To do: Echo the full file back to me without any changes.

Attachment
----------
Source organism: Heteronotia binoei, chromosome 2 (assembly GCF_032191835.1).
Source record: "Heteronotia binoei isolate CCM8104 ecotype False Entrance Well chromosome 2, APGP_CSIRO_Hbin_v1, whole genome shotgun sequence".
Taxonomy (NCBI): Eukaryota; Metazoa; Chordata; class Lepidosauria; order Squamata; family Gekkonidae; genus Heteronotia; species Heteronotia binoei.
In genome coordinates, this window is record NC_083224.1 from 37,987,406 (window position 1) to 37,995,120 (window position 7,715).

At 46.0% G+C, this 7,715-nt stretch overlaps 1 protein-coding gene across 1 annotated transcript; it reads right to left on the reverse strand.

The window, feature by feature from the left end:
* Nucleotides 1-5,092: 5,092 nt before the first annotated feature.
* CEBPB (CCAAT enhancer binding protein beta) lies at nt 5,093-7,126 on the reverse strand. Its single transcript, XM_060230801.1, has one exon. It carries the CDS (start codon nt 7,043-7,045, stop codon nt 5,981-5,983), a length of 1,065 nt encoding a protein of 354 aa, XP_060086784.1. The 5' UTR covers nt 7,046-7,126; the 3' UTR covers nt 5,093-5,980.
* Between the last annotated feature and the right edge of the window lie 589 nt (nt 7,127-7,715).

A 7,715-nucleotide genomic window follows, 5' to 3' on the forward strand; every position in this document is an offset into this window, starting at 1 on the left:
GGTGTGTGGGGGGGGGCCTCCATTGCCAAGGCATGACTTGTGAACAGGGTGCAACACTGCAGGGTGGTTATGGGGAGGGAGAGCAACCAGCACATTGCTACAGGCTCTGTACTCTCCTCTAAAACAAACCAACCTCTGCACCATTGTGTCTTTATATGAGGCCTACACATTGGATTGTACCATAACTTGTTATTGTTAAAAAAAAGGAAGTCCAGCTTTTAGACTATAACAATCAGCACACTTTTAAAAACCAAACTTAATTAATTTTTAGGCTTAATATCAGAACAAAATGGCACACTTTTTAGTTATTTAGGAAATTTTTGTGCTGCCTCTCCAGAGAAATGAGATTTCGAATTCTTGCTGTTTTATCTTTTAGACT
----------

Source organism: Heteronotia binoei, chromosome 2 (assembly GCF_032191835.1).
Source record: "Heteronotia binoei isolate CCM8104 ecotype False Entrance Well chromosome 2, APGP_CSIRO_Hbin_v1, whole genome shotgun sequence".
Taxonomy (NCBI): Eukaryota; Metazoa; Chordata; class Lepidosauria; order Squamata; family Gekkonidae; genus Heteronotia; species Heteronotia binoei.
In genome coordinates, this window is record NC_083224.1 from 37,987,406 (window position 1) to 37,995,120 (window position 7,715).

At 46.0% G+C, this 7,715-nt stretch overlaps 1 protein-coding gene across 1 annotated transcript; it reads right to left on the reverse strand.

The window, feature by feature from the left end:
* Nucleotides 1-5,092: 5,092 nt before the first annotated feature.
* CEBPB (CCAAT enhancer binding protein beta) lies at nt 5,093-7,126 on the reverse strand. Its single transcript, XM_060230801.1, has one exon. It carries the CDS (start codon nt 7,043-7,045, stop codon nt 5,981-5,983), a length of 1,065 nt encoding a protein of 354 aa, XP_060086784.1. The 5' UTR covers nt 7,046-7,126; the 3' UTR covers nt 5,093-5,980.
* Between the last annotated feature and the right edge of the window lie 589 nt (nt 7,127-7,715).

A 7,715-nucleotide genomic window follows, 5' to 3' on the forward strand; every position in this document is an offset into this window, starting at 1 on the left:
GGTGTGTGGGGGGGGGCCTCCATTGCCAAGGCATGACTTGTGAACAGGGTGCAACACTGCAGGGTGGTTATGGGGAGGGAGAGCAACCAGCACATTGCTACAGGCTCTGTACTCTCCTCTAAAACAAACCAACCTCTGCACCATTGTGTCTTTATATGAGGCCTACACATTGGATTGTACCATAACTTGTTATTGTTAAAAAAAAGGAAGTCCAGCTTTTAGACTATAACAATCAGCACACTTTTAAAAACCAAACTTAATTAATTTTTAGGCTTAATATCAGAACAAAATGGCACACTTTTTAGTTATTTAGGAAATTTTTGTGCTGCCTCTCCAGAGAAATGAGATTTCGAATTCTTGCTGTTTTATCTTTTAGACT